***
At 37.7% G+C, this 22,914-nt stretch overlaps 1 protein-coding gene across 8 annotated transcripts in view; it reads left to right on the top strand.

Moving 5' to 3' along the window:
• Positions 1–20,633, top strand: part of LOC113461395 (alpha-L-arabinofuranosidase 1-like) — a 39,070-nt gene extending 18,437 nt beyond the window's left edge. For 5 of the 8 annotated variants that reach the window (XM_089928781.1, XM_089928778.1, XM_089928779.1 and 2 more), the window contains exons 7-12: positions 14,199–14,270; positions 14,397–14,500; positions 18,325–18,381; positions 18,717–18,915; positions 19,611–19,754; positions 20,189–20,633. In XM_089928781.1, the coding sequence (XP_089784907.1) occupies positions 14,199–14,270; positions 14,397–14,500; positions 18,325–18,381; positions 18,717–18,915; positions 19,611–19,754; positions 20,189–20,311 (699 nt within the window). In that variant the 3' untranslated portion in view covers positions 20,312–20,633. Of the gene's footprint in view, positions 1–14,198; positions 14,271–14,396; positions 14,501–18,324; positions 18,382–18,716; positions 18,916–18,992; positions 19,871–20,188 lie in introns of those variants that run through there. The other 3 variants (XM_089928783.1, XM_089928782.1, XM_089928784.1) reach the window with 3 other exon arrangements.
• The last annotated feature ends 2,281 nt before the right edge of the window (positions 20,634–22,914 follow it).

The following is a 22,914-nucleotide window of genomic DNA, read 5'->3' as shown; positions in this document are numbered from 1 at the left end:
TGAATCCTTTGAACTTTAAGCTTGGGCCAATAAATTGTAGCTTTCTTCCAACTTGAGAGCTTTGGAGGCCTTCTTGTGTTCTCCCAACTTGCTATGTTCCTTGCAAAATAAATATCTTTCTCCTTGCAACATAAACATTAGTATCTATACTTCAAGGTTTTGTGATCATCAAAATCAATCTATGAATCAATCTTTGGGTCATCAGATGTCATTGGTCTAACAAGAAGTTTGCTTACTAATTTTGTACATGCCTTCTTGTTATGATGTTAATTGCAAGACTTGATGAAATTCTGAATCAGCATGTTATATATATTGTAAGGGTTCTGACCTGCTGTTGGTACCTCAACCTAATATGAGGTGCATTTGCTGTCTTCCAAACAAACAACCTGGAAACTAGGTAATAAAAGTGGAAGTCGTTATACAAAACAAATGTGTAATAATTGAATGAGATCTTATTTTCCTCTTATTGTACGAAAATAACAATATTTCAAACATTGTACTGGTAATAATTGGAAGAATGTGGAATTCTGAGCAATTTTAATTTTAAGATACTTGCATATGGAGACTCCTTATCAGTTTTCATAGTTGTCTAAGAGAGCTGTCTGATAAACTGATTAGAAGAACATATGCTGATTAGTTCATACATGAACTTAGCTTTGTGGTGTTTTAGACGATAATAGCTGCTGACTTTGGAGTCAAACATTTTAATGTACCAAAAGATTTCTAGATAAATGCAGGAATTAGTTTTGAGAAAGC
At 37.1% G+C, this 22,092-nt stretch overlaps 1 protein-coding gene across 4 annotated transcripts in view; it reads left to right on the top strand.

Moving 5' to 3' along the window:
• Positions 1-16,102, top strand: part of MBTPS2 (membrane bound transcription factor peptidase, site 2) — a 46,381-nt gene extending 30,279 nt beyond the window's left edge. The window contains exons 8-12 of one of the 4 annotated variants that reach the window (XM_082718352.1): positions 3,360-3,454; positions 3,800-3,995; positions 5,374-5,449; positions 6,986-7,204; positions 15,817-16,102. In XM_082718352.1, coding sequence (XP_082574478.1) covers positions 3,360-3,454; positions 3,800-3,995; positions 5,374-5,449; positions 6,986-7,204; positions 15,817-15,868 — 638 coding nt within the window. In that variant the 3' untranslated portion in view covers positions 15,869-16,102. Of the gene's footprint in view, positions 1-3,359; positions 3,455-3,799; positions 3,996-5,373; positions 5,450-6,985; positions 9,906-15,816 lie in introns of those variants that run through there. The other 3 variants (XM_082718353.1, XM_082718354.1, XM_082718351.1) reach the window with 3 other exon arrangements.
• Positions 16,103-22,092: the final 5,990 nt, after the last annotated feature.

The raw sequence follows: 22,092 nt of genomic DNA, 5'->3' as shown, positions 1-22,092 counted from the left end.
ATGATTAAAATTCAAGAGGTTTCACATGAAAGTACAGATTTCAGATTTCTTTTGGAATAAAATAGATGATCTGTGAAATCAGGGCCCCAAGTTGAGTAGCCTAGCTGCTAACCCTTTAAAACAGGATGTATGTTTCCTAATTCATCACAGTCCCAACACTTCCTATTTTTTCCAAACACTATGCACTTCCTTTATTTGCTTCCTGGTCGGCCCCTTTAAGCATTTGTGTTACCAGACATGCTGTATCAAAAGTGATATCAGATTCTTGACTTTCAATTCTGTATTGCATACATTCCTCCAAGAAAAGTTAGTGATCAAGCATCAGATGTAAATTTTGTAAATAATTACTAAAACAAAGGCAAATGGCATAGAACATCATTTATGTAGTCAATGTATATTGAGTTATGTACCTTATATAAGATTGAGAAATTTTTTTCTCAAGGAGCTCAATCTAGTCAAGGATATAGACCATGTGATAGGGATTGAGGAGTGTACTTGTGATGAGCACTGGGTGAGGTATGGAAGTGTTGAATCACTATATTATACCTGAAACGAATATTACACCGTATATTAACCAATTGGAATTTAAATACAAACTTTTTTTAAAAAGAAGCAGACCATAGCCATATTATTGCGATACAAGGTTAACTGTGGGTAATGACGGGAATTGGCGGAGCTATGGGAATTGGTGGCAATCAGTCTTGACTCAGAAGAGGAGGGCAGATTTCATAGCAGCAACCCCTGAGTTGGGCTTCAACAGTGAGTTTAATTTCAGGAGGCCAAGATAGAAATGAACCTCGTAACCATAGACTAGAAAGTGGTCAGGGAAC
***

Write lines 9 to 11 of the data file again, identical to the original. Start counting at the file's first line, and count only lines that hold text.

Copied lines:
• Positions 1-16,102, top strand: part of MBTPS2 (membrane bound transcription factor peptidase, site 2) — a 46,381-nt gene extending 30,279 nt beyond the window's left edge. The window contains exons 8-12 of one of the 4 annotated variants that reach the window (XM_082718352.1): positions 3,360-3,454; positions 3,800-3,995; positions 5,374-5,449; positions 6,986-7,204; positions 15,817-16,102. In XM_082718352.1, coding sequence (XP_082574478.1) covers positions 3,360-3,454; positions 3,800-3,995; positions 5,374-5,449; positions 6,986-7,204; positions 15,817-15,868 — 638 coding nt within the window. In that variant the 3' untranslated portion in view covers positions 15,869-16,102. Of the gene's footprint in view, positions 1-3,359; positions 3,455-3,799; positions 3,996-5,373; positions 5,450-6,985; positions 9,906-15,816 lie in introns of those variants that run through there. The other 3 variants (XM_082718353.1, XM_082718354.1, XM_082718351.1) reach the window with 3 other exon arrangements.
• Positions 16,103-22,092: the final 5,990 nt, after the last annotated feature.

The raw sequence follows: 22,092 nt of genomic DNA, 5'->3' as shown, positions 1-22,092 counted from the left end.